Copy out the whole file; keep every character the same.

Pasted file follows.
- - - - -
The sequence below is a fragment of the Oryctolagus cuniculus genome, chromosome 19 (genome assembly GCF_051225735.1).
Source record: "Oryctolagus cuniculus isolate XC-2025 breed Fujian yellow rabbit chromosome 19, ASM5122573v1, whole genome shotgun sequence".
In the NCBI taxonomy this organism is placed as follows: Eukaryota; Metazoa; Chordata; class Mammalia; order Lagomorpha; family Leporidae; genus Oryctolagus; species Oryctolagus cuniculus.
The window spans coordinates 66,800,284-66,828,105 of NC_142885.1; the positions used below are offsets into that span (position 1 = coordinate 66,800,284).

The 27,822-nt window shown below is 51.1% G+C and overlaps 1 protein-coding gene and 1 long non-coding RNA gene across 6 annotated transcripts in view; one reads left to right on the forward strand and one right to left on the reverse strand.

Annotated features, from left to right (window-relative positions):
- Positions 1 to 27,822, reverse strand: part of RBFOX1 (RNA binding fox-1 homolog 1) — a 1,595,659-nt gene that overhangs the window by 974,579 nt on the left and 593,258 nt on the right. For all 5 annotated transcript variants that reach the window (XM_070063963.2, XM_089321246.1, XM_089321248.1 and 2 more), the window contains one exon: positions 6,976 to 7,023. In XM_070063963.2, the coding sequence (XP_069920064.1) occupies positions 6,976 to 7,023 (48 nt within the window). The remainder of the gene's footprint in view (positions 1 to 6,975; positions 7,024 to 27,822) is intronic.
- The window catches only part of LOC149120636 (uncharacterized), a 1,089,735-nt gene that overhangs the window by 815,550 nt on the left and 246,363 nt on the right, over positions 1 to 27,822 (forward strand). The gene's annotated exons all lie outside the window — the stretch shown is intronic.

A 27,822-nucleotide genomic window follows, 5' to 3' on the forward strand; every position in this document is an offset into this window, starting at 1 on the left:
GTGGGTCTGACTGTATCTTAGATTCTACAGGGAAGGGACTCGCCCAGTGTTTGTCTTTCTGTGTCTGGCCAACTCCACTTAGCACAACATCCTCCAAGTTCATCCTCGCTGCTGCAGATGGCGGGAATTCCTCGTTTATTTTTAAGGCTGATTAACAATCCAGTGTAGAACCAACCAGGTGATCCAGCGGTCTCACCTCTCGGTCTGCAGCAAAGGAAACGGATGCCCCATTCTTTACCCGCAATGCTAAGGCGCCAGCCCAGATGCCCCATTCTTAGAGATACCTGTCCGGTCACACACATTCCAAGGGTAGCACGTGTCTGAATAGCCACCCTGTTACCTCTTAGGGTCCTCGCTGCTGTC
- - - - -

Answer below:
The sequence below is a fragment of the Oryctolagus cuniculus genome, chromosome 19 (genome assembly GCF_051225735.1).
Source record: "Oryctolagus cuniculus isolate XC-2025 breed Fujian yellow rabbit chromosome 19, ASM5122573v1, whole genome shotgun sequence".
In the NCBI taxonomy this organism is placed as follows: Eukaryota; Metazoa; Chordata; class Mammalia; order Lagomorpha; family Leporidae; genus Oryctolagus; species Oryctolagus cuniculus.
The window spans coordinates 66,800,284-66,828,105 of NC_142885.1; the positions used below are offsets into that span (position 1 = coordinate 66,800,284).

The 27,822-nt window shown below is 51.1% G+C and overlaps 1 protein-coding gene and 1 long non-coding RNA gene across 6 annotated transcripts in view; one reads left to right on the forward strand and one right to left on the reverse strand.

Annotated features, from left to right (window-relative positions):
- Positions 1 to 27,822, reverse strand: part of RBFOX1 (RNA binding fox-1 homolog 1) — a 1,595,659-nt gene that overhangs the window by 974,579 nt on the left and 593,258 nt on the right. For all 5 annotated transcript variants that reach the window (XM_070063963.2, XM_089321246.1, XM_089321248.1 and 2 more), the window contains one exon: positions 6,976 to 7,023. In XM_070063963.2, the coding sequence (XP_069920064.1) occupies positions 6,976 to 7,023 (48 nt within the window). The remainder of the gene's footprint in view (positions 1 to 6,975; positions 7,024 to 27,822) is intronic.
- The window catches only part of LOC149120636 (uncharacterized), a 1,089,735-nt gene that overhangs the window by 815,550 nt on the left and 246,363 nt on the right, over positions 1 to 27,822 (forward strand). The gene's annotated exons all lie outside the window — the stretch shown is intronic.

A 27,822-nucleotide genomic window follows, 5' to 3' on the forward strand; every position in this document is an offset into this window, starting at 1 on the left:
GTGGGTCTGACTGTATCTTAGATTCTACAGGGAAGGGACTCGCCCAGTGTTTGTCTTTCTGTGTCTGGCCAACTCCACTTAGCACAACATCCTCCAAGTTCATCCTCGCTGCTGCAGATGGCGGGAATTCCTCGTTTATTTTTAAGGCTGATTAACAATCCAGTGTAGAACCAACCAGGTGATCCAGCGGTCTCACCTCTCGGTCTGCAGCAAAGGAAACGGATGCCCCATTCTTTACCCGCAATGCTAAGGCGCCAGCCCAGATGCCCCATTCTTAGAGATACCTGTCCGGTCACACACATTCCAAGGGTAGCACGTGTCTGAATAGCCACCCTGTTACCTCTTAGGGTCCTCGCTGCTGTC